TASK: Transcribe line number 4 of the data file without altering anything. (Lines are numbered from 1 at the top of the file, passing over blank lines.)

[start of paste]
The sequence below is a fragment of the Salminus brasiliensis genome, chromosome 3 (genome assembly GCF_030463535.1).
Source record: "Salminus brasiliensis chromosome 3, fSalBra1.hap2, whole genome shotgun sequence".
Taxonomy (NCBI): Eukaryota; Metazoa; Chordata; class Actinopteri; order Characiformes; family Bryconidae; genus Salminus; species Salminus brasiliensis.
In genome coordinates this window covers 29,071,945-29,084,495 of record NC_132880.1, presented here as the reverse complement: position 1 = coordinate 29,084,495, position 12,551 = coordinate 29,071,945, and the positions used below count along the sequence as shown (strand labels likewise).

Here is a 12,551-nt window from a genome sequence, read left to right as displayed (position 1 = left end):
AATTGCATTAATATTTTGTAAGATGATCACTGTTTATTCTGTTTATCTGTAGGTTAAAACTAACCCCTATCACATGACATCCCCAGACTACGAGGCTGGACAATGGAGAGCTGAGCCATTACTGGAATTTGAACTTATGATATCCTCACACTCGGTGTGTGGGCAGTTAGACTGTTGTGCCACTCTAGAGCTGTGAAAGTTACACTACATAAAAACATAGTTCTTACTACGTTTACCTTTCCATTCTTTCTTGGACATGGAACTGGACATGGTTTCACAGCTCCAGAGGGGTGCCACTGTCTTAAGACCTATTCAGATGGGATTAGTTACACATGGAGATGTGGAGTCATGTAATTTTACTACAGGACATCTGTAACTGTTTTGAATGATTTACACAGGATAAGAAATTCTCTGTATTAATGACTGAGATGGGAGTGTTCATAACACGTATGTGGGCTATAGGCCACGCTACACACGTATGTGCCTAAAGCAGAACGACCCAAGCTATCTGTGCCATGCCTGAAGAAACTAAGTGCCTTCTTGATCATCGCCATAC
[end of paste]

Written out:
In genome coordinates this window covers 29,071,945-29,084,495 of record NC_132880.1, presented here as the reverse complement: position 1 = coordinate 29,084,495, position 12,551 = coordinate 29,071,945, and the positions used below count along the sequence as shown (strand labels likewise).